The independent student newspaper of Northeastern University

The Huntington News

The independent student newspaper of Northeastern University

The Huntington News

The independent student newspaper of Northeastern University

The Huntington News

Hundreds gather to protest war in Gaza, allege university suppression of student speech

Quillan Anderson
A crowd with Palestinian flags and signs reading “End all U.S. aid to Israel” and “Stop bombing Palestine, Yemen, Syria and Lebanon” gather around a man playing a Ghanian drum. Hundreds gathered at Roxbury Crossing Sunday to protest Northeastern University and other colleges’ role in the Israel-Palestine war.

Hundreds of demonstrators gathered at Roxbury Crossing Sunday to protest the stifling of pro-Palestine student speech on Boston’s college campuses. The march closed parts of Tremont Street and Huntington Avenue from 2-4 p.m.

The demonstration was organized by the Boston Coalition for Palestine, or BCP, and promoted by Northeastern’s clubs as a “March for Palestine Against Warmakers at Northeastern University.” BCP comprises over 30 organizations across Boston, including Huskies for a Free Palestine, or HFP; Students for Justice in Palestine, or SJP; and Boston’s Party for Socialism and Liberation, or PSL.

The march started at Roxbury Crossing before going down Tremont Street and Huntington Avenue, ending in front of Northeastern’s Krentzman Quad. The group was escorted by two Boston Police Department officers clearing the roads ahead, followed by three SUVs and a police van. Northeastern University Police Department officers stood around the edges of campus with bikes and marked the line between public and private property. Demonstrators overtook the street and sidewalk, shutting down Huntington Avenue between Forsyth Street and Massachusetts Avenue for an hour.

Chants of “Drop the charges,” “Northeastern, you can’t hide, you’re supporting genocide” and “NUPD, KKK, IDF, you’re all the same” echoed throughout the quad.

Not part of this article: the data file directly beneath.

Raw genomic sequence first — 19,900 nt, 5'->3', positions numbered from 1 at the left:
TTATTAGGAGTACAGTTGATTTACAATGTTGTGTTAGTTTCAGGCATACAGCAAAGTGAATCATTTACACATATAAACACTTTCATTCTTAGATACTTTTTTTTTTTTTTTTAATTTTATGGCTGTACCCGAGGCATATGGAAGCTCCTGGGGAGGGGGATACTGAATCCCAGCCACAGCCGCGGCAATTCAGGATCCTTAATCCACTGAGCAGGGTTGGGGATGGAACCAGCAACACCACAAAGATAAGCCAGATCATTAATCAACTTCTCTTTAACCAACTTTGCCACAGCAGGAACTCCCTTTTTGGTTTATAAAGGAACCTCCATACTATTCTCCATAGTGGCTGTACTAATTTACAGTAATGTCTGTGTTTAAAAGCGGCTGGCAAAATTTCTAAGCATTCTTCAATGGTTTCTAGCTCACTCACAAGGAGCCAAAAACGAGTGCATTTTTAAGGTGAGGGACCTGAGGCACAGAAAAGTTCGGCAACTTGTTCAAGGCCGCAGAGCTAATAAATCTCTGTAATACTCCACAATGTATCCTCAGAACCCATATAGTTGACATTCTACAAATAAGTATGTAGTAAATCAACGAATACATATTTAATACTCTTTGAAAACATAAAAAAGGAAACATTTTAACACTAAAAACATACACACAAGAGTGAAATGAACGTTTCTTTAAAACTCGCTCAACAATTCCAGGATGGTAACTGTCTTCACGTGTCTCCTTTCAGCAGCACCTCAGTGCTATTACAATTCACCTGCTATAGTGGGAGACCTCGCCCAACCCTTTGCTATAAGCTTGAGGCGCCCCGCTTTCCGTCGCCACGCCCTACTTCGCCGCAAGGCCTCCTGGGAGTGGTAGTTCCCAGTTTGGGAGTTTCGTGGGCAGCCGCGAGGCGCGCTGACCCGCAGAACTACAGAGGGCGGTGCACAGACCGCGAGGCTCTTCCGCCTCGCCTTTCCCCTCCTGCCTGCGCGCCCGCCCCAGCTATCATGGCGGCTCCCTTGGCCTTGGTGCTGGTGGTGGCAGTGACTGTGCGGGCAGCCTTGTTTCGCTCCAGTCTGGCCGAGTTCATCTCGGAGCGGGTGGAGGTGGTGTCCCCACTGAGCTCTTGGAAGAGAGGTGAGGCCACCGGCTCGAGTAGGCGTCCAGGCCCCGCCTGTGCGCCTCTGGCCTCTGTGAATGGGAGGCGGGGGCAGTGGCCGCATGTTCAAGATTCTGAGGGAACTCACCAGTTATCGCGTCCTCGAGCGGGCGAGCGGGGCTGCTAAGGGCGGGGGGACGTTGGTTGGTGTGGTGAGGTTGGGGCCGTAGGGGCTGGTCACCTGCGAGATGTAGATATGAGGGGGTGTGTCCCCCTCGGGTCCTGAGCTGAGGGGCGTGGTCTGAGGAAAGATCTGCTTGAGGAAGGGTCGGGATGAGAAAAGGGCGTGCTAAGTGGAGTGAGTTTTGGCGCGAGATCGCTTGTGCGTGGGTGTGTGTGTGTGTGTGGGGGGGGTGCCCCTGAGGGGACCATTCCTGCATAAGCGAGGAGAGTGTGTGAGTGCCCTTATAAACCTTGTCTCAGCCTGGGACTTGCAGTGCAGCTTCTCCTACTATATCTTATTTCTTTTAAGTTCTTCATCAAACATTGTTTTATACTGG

A speaker who identified themselves as a representative from the Northeastern chapter of SJP spoke about the group’s alleged suppression over the years, including when the university suspended the club for several months in 2014. 

Another speaker who identified themselves as a member of HFP discussed similar issues. HFP previously organized a sit-in Dec. 1 that resulted in consequences and disciplinary hearings for three involved students. The students were found responsible during their hearings and were put on deferred suspension.

The gathering at Roxbury Crossing opened with a demonstrator playing a drum and singing. The crowd sang along to the chorus of “Ella’s Song,” a song honoring Civil Rights activist Ella Baker commonly performed at protests.

A woman carries a sign with pro-Palestine messaging calling for a cease fire in Gaza. The march ended in front of Krentzman Quad where speakers criticized Northeastern’s ties to Israel and its punishment of student speech. (Quillan Anderson)

Along with the outpouring of support, a Palestinian student from Harvard, who identified herself as Leah, warned against the popularized “synthetic solidarity” based only on suffering. 

Leah asked attendees to reflect on their involvement with complicit institutions such as their workplaces, schools and communities. 

She highlighted the importance of a strategy referred to as BDS, which stands for boycott, divest and sanction, both at the institutional and personal levels. For her and many others at the march, this strategy is often used among student populations in Boston universities.

A representative of Boston’s PSL, who identified himself as Yaakov, spoke of the recently passed ceasefire resolutions in Somerville and Cambridge as proof that efforts to organize are working.

When the Cambridge resolution was introduced in November 2023, city councilors did not stand behind it. When PSL and other groups pushed back against the councils’ inaction, they were allegedly told to tone it down and stop disrupting operations.

“Now let the festivities actually begin,” organizers said as music played loudly, including “Dammi Falastini” by Mohammed Afsaasni and “Allah M7yeh Falastin” by Muhannad Khalaf. Demonstrators began to dance and sing along, integrating a celebration of Palestinian culture and livelihood into the event.

Editor’s Note: This story was updated at around 11:00 p.m. Feb. 12 to remove quotes of speakers at the rally whose identities could not be confirmed. 

About the Contributor
Quillan Anderson, Photo Editor
Quillan Anderson is a fourth-year journalism and political science student with a minor in photojournalism and working on her MS in media advocacy. This is her second semester as photo editor at the News, and she has previously served as deputy photo editor.
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